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State leaders seem bent on pushing everyone to leave NYC’s regular public schools

New Yorkers of all races and income levels have been fleeing the city’s regular public-school system, a huge vote of no-confidence in then-Mayor Bill de Blasio’s leadership. New Mayor Eric Adams wants to take a very different approach — but state leaders are doubling down on de Blasio-ism.

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Fresh data from the State Education Department show that Department of Education schools hemorrhaged students during the pandemic, with K-12 enrollment dropping 5.6% in the past year alone, to 821,000 students. And the Manhattan Institute’s Ray Domanico found that the drop was most dramatic in the lower grades: “This year’s kindergarten class is 14% smaller than the class two years ago,” with the picture similarly grim in grades 1-6.

Now the education site Chalkbeat reports that three-quarters of DOE schools saw enrollment drops this past year, with nearly a quarter losing 10% or more of their students. More, the drop among students from low-income families was nearly double the decline for families not living in poverty.

That’s a clear sign that de Blasio’s worst failure involved those he always claimed to care about most — and they know it.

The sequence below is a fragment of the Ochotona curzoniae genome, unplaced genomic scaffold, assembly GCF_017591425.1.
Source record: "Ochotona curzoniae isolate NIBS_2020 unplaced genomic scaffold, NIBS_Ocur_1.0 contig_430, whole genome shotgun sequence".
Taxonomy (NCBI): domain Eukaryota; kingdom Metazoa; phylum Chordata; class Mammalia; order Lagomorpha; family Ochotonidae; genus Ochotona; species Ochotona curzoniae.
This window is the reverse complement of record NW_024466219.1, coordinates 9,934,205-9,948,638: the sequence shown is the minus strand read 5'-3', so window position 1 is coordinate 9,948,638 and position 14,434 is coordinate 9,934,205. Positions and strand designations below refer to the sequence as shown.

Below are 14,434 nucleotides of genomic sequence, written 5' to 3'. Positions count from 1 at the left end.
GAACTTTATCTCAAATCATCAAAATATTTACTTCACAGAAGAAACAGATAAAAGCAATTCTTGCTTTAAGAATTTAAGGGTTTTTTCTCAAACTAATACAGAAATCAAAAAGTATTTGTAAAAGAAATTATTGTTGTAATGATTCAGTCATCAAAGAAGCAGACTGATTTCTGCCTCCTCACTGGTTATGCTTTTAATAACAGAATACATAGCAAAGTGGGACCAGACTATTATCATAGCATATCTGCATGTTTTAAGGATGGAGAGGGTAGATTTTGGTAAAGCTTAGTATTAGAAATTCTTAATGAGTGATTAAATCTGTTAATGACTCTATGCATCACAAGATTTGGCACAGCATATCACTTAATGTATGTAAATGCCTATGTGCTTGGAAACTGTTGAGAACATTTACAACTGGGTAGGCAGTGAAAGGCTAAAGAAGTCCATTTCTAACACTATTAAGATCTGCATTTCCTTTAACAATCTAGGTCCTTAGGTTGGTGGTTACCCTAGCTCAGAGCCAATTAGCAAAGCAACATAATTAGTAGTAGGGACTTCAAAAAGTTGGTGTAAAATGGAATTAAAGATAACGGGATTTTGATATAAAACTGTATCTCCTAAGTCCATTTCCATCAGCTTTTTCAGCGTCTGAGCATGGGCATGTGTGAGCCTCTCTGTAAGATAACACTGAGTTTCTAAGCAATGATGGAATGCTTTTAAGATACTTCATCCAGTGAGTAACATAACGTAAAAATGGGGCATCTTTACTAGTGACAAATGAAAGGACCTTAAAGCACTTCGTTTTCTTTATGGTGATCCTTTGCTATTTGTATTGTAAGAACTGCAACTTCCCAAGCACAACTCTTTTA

Tellingly, enrollment at public charter schools, which the DOE doesn’t control, grew. Parochial schools gained, too.

Also telling: The news that charters approved by the SUNY Charter Institute vastly outperform nearby DOE schools. On state exams, these charter kids bested their DOE peers by 15 points in English and by 25 points in math.

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The report comes out just as state lawmakers contemplate a bill stripping SUNY of its legal authority to approve new charter schools. And the Legislature simply refuses to lift the cap that prevents new charters from opening in the city, despite a waitlist 50,000 kids long.

NYC Schools Chancellor David Banks has to face the city’s K-12 enrollment dropping 5.6% in the past year.
Gregory P. Mango

New York spends twice the national per-pupil average on its regular public schools but far less for charters, even as Empire State students (again, except for charters) do only middling on national exams. Yet Gov. Kathy Hochul’s budget plan hikes outlays for traditional schools 7%, sending more good money down a rat hole. And she offers the more effective charters only a 4.9% increase. (Her rationale: Charters manage to spend more efficiently!)

Meanwhile, the Legislature-controlled Board of Regents and State Education Department do everything they can to lower standards and so hide the truth.

We trust that Adams and Chancellor David Banks mean to do right by the city’s kids. Too bad they’ll have to fight the state every step of the way.

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